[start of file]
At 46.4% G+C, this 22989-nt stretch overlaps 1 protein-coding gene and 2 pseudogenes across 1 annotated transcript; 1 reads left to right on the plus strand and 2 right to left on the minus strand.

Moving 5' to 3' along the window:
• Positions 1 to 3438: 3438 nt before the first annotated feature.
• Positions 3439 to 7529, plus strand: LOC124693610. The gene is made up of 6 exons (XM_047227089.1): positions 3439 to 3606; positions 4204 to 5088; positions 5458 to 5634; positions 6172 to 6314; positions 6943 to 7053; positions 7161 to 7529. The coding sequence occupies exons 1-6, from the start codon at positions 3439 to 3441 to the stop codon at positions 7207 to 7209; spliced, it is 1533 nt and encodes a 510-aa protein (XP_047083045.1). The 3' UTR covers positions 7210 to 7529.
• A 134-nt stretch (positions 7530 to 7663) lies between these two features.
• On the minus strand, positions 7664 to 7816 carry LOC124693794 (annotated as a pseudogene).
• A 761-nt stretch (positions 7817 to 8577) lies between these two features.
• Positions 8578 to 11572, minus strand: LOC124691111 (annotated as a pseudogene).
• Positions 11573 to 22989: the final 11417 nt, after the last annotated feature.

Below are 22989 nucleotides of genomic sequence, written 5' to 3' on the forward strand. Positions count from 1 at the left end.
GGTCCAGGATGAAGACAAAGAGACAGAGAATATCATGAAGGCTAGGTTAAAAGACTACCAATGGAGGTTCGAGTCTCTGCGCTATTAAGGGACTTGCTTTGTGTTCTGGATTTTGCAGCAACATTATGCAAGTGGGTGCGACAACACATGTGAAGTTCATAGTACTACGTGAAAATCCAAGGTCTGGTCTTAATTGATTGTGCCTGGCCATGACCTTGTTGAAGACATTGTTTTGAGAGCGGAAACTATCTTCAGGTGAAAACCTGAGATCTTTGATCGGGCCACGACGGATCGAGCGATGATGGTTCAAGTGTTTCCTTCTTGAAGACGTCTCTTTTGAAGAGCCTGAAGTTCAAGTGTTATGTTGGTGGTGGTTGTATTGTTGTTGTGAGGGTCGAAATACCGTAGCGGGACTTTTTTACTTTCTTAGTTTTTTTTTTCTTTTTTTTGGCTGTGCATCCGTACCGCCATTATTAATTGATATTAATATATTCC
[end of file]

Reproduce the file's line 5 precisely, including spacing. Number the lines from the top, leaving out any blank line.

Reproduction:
• A 134-nt stretch (positions 7530 to 7663) lies between these two features.